DUBAI, United Arab Emirates -- Hassan Rohani's Sunday appointment of Mohammad Javad Zarif as his foreign minister suggests the new Iranian president would like to break the 34-year impasse between the Islamic Republic and the U.S.
Mr. Zarif, 53, who earned his doctorate at the University of Denver, is a former ambassador to the United Nations who has been involved in several secret negotiations between the U.S. and Iran over the past 20 years.
"He'll be an excellent face for Iran, but his ability to steer policy depends on what latitude the Supreme Leader gives him," said Ryan Crocker, a former U.S. ambassador to Afghanistan who has met Mr. Zarif on several occasions. "Iran's condition is an excellent reason for diplomacy."
Mr. Rohani, 64, who took his oath of office Sunday, said the U.S. and the European Union should drop sanctions imposed to stop the country's nuclear enrichment program. Over the past year, the sanctions have crippled Iran's economy, sending inflation above 40 percent while the rial has lost more than 50 percent of its value against the dollar.
U.S. official visits Islamist
CAIRO -- A top U.S. diplomat held talks with a jailed senior leader of the Muslim Brotherhood on Monday as part of mediation efforts to end the standoff between Egypt's military-backed government and protesters supporting ousted President Mohammed Morsi, Egyptian officials said.
The talks between U.S. Deputy Secretary of State William Burns and Khairat el-Shater, the powerful deputy head of the Brotherhood, took place in the prison where the Islamist figure is being held, the officials said on condition of anonymity.
The government officials did not say why Mr. Burns and the other diplomats visited Mr. el-Shater, who was widely believed along with the Brotherhood's spiritual leader Mohammed Badie to be the source of real power during Mr. Morsi's one year in power.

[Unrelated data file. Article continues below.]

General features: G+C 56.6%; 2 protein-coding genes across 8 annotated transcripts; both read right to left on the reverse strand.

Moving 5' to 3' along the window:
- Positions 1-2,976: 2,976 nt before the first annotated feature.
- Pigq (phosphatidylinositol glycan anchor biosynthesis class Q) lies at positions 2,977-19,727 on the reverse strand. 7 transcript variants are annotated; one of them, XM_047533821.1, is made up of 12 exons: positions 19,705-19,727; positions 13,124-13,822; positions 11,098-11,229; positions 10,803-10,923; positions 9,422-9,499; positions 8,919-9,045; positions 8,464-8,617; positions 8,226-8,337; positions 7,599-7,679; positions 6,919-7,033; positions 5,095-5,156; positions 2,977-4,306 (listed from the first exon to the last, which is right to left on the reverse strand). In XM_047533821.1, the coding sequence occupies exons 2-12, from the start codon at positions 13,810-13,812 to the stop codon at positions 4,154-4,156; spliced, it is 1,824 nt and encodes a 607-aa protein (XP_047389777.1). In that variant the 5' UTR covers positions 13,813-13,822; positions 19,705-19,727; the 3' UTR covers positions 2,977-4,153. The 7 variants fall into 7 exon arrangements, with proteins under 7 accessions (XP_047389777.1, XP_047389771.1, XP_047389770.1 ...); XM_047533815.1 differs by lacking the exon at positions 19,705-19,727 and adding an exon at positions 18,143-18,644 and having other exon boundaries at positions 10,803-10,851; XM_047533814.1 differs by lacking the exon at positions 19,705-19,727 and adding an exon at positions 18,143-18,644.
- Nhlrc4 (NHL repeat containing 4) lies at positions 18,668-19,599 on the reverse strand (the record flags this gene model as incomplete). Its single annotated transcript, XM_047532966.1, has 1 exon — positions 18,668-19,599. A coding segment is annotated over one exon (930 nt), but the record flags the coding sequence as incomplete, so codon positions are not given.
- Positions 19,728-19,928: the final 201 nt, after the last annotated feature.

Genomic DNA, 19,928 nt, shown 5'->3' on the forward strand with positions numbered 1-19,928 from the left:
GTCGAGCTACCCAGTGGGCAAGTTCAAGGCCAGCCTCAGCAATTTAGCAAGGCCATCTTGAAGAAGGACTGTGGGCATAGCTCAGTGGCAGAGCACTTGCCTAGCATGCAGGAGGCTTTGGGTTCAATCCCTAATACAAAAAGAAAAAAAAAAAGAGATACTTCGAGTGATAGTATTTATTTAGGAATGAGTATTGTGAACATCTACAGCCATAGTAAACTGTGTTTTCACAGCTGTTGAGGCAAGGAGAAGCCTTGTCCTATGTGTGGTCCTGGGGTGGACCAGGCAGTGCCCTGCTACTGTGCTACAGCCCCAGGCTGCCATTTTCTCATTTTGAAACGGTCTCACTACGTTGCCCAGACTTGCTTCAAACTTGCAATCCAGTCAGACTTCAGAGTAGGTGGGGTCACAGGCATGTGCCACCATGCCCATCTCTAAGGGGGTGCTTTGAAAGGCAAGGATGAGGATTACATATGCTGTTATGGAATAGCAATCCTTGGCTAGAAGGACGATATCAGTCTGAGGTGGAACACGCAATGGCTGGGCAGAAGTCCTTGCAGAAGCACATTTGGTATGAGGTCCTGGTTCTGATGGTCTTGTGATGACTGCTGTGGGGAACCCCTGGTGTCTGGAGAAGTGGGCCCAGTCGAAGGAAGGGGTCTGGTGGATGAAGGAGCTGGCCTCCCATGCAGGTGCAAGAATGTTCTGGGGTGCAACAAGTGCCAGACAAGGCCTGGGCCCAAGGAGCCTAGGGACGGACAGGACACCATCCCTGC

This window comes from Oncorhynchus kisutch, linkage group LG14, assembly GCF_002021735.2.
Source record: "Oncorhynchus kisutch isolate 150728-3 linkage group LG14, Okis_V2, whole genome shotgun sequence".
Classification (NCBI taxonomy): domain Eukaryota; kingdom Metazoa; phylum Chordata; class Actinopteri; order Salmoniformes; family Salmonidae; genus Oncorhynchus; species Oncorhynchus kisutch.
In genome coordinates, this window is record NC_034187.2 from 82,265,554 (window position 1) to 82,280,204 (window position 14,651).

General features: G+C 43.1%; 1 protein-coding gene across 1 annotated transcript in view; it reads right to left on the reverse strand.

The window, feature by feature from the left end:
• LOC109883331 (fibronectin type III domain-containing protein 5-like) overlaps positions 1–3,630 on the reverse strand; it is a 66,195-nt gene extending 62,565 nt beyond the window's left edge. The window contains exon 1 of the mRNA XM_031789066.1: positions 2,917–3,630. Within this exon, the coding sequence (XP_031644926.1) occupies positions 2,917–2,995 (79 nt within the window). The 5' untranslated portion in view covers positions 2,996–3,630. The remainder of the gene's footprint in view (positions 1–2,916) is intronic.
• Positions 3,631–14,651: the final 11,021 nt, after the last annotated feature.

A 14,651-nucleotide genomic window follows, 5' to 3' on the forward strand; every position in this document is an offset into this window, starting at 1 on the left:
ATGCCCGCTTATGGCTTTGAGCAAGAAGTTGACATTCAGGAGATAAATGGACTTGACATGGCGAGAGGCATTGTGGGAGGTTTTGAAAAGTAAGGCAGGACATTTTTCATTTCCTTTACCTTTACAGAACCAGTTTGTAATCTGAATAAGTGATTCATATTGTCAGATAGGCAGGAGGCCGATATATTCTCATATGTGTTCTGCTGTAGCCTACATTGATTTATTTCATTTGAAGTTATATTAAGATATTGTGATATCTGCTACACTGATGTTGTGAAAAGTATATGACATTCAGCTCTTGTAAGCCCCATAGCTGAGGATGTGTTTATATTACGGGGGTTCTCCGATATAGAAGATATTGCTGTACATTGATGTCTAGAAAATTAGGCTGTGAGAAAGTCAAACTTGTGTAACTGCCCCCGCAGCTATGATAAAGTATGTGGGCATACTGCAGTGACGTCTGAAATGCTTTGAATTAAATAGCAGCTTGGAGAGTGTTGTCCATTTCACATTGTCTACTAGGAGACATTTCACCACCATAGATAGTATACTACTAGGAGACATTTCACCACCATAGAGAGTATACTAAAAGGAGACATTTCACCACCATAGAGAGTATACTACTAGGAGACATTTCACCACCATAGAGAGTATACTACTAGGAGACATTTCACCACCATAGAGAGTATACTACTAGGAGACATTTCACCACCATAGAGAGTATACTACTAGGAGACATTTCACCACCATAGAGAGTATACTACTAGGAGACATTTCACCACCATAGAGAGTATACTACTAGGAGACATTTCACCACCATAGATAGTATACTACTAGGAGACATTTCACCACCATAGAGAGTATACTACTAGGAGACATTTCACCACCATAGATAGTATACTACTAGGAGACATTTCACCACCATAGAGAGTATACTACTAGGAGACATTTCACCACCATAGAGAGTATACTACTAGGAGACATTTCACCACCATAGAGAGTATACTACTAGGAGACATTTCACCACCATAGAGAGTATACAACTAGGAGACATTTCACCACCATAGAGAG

Italy respite threatened
BERLIN -- Italian government instability following the tax-fraud conviction of former Prime Minister Silvio Berlusconi threatens to end a lull in the European debt crisis and derail an economic recovery.
"As signs of economic recovery in the eurozone start to emerge, the political climate is deteriorating markedly," Nicholas Spiro, managing director of Spiro Sovereign Strategy in London, wrote in a note to clients Sunday. "From an economic standpoint, the instability couldn't be happening at a worse time."
Deadly Philippines blast
MANILA, Philippines -- A homemade bomb exploded on a busy street in a southern Philippine city Monday, killing six people and injuring 29, officials said.
The dead included a police intelligence officer and an escort of Cotabato City administrator Cynthia Guiani Sayadi, whose convoy was passing by when the bomb exploded, police said.
Dairy giant apologizes
AUCKLAND, New Zealand -- The New Zealand dairy producer Fonterra apologized Monday for distress caused by the contamination of batches of a milk formula ingredient with a potentially toxic strain of bacteria.
Three batches of whey protein concentrate, totaling 38 metric tons, tested positive for Clostridium botulinum, the company said. The bacterium can cause botulism, a rare and sometimes fatal illness. Fonterra, one of the world's largest dairy exporters, said eight customers had been affected.